Monday, January 30, 2006

Ancestral faces

Compared to their 14th-16th century ancestors, today's English have slightly different faces, reports the BBC, in one of those short pieces that raises more questions than it answers.

Modern people possess less prominent features but higher foreheads than our medieval ancestors.

Is it because back then they were rolling out of their pallets, downing a mug of "small beer" and chewing (with difficulty) some very hard bread before going out to work digging a field or sheering sheep, thus developing powerful jaws?

I find the "increase in mental capacity" argument to be a little weak, since I did not think there was a connection (within the normal human variation) between brain size and intelligence.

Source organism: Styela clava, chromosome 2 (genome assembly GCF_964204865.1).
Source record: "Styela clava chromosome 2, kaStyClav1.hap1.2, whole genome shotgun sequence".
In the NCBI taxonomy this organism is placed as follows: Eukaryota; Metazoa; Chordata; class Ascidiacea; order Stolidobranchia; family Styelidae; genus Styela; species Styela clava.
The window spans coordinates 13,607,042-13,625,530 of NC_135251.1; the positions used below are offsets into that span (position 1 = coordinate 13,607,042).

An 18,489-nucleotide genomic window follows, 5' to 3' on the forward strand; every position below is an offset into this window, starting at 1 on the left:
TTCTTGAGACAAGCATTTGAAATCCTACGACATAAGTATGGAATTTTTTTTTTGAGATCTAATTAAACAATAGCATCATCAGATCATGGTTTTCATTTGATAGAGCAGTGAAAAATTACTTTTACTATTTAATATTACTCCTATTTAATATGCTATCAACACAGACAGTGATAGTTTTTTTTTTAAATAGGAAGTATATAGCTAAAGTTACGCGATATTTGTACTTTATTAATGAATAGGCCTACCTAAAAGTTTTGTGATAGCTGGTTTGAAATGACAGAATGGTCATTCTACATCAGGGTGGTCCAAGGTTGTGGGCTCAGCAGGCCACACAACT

Medieval food was tougher and chewier, even for the rich. A recent article in Archaeology discussed the repair done to the Medici family crypt, which had been flooded in the 1966 overflow of the Arno River in Florence. A archaeologist who examined the teeth of Lorenzo de Medici, who must have lived as comfortable life as was possible in 15th-century Italy, said that from his dental wear, one would think he spent his life chewing sawdust.

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